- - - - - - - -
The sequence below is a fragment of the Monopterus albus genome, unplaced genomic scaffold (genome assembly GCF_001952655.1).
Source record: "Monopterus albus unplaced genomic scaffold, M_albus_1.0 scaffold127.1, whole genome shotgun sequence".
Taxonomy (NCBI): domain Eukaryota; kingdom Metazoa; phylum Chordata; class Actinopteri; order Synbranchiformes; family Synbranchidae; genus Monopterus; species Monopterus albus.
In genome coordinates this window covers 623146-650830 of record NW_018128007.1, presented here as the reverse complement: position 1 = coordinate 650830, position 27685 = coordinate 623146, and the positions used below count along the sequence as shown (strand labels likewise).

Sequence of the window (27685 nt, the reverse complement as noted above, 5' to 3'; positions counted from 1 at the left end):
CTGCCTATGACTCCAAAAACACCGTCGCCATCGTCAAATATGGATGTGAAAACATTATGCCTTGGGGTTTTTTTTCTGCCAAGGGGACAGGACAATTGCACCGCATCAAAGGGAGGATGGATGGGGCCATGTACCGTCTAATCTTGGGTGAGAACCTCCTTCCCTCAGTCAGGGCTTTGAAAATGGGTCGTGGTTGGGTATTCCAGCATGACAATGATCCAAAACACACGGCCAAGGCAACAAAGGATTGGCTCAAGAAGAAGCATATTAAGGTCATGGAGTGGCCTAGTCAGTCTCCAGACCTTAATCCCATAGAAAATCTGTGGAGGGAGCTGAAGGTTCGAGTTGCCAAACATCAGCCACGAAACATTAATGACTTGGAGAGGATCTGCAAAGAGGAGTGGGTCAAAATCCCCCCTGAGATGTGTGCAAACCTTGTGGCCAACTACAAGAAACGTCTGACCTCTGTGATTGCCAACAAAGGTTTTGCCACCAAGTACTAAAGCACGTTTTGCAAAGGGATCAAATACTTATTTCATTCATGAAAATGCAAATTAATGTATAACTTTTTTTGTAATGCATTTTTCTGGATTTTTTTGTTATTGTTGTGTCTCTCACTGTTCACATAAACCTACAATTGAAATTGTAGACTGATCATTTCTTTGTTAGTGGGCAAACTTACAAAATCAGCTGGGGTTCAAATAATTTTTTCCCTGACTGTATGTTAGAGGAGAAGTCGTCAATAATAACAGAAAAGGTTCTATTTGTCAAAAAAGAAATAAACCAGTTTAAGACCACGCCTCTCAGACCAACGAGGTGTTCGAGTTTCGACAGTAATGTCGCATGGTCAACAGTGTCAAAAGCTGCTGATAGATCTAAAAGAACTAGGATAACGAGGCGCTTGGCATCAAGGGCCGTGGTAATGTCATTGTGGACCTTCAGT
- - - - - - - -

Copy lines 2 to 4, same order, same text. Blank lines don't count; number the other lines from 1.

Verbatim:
Source record: "Monopterus albus unplaced genomic scaffold, M_albus_1.0 scaffold127.1, whole genome shotgun sequence".
Taxonomy (NCBI): domain Eukaryota; kingdom Metazoa; phylum Chordata; class Actinopteri; order Synbranchiformes; family Synbranchidae; genus Monopterus; species Monopterus albus.
In genome coordinates this window covers 623146-650830 of record NW_018128007.1, presented here as the reverse complement: position 1 = coordinate 650830, position 27685 = coordinate 623146, and the positions used below count along the sequence as shown (strand labels likewise).